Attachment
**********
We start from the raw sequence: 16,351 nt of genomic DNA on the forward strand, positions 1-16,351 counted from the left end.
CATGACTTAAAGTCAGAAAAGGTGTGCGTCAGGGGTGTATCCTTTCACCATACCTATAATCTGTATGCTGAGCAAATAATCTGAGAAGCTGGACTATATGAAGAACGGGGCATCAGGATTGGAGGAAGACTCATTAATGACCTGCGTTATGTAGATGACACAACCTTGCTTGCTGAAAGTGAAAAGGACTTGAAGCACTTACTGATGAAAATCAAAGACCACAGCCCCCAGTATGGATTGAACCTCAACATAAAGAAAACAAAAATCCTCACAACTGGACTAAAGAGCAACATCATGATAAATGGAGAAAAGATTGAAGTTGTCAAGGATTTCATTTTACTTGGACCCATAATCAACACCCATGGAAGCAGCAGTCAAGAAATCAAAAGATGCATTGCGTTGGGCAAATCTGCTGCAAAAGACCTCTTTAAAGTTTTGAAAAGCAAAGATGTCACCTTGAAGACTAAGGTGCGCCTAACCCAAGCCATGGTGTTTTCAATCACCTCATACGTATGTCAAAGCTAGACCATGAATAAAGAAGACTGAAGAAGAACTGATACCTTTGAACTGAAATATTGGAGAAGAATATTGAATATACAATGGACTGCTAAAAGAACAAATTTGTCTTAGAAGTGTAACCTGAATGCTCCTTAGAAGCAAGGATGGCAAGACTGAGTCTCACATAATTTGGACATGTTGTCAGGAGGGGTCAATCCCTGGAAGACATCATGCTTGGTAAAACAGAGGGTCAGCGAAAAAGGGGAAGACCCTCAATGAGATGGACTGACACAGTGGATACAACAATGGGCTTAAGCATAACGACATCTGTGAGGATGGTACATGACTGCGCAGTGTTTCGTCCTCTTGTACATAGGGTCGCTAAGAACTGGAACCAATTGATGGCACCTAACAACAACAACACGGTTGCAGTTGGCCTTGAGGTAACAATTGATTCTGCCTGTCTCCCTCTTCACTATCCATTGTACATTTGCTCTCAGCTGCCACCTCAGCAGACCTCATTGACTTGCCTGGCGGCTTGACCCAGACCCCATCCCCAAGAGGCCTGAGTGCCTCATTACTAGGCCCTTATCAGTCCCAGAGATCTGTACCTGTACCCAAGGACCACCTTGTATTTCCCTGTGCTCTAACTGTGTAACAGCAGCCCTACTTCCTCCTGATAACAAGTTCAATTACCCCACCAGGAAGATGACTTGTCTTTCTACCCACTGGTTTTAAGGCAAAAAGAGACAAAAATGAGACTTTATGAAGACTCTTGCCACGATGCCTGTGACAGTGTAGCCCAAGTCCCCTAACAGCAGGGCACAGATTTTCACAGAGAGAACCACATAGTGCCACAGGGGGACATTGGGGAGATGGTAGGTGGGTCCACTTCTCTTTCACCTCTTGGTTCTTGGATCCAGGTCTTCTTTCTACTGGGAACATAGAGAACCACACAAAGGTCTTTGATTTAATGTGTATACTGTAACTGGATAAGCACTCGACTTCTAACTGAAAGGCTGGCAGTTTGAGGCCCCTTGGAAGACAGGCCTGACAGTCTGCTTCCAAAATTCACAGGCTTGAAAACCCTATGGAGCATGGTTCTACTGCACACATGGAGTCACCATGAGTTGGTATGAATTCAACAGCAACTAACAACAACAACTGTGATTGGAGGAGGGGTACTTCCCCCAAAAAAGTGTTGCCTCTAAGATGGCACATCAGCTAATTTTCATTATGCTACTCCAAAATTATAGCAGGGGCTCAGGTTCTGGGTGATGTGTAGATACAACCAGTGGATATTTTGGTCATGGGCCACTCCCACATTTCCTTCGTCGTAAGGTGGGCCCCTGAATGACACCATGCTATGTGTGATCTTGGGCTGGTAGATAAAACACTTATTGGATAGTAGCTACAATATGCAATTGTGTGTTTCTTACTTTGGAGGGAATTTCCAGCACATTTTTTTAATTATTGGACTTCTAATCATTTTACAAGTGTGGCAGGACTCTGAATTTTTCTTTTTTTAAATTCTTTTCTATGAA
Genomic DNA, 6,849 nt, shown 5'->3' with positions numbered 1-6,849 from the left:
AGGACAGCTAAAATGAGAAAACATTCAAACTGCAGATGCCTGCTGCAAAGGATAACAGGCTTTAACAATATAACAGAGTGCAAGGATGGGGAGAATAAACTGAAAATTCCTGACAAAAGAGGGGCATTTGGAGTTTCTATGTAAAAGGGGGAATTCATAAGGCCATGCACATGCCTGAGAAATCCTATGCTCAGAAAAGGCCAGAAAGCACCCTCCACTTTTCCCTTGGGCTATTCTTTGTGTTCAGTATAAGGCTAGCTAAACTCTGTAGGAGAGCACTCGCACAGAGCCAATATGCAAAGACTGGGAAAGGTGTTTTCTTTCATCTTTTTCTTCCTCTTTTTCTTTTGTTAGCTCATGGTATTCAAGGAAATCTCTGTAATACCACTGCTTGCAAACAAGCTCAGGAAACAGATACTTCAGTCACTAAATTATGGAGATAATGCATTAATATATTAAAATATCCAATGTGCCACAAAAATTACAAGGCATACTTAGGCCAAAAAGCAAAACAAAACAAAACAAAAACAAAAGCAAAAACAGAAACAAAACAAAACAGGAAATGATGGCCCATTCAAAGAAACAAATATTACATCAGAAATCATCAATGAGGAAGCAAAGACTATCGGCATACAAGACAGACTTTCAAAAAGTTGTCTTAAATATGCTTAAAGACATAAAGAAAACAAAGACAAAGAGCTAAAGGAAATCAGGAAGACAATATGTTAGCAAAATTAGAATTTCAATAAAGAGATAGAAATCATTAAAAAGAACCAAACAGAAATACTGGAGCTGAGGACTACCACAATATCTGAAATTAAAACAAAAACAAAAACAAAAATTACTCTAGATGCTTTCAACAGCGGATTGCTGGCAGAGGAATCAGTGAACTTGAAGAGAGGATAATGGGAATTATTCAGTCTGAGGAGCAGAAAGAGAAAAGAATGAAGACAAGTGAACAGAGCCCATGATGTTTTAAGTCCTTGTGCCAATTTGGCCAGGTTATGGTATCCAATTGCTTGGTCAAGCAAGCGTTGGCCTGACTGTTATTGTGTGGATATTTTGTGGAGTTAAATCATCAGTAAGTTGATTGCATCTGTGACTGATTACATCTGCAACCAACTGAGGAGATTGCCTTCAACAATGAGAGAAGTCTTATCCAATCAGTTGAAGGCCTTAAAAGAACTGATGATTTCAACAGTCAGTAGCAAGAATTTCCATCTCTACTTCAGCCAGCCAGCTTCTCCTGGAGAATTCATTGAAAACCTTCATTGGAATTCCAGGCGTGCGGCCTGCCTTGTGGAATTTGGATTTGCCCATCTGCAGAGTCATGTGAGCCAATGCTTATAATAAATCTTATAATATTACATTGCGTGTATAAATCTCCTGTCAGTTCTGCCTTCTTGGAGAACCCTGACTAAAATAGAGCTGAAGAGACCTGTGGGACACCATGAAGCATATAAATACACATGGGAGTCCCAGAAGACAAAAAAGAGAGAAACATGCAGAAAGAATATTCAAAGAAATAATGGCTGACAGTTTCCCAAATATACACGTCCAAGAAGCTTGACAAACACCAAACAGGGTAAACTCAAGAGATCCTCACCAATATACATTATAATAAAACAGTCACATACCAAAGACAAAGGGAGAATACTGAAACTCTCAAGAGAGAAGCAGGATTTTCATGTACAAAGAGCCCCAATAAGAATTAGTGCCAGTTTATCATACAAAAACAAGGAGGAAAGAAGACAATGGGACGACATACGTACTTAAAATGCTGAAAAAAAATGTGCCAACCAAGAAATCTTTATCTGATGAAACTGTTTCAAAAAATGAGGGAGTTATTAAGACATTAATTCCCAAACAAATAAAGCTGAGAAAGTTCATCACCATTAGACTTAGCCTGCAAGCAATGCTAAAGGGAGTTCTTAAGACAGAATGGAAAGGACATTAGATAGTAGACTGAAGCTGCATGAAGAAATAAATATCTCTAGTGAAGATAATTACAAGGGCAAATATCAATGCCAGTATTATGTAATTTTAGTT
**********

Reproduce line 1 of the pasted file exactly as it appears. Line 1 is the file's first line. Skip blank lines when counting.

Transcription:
We start from the raw sequence: 16,351 nt of genomic DNA on the forward strand, positions 1-16,351 counted from the left end.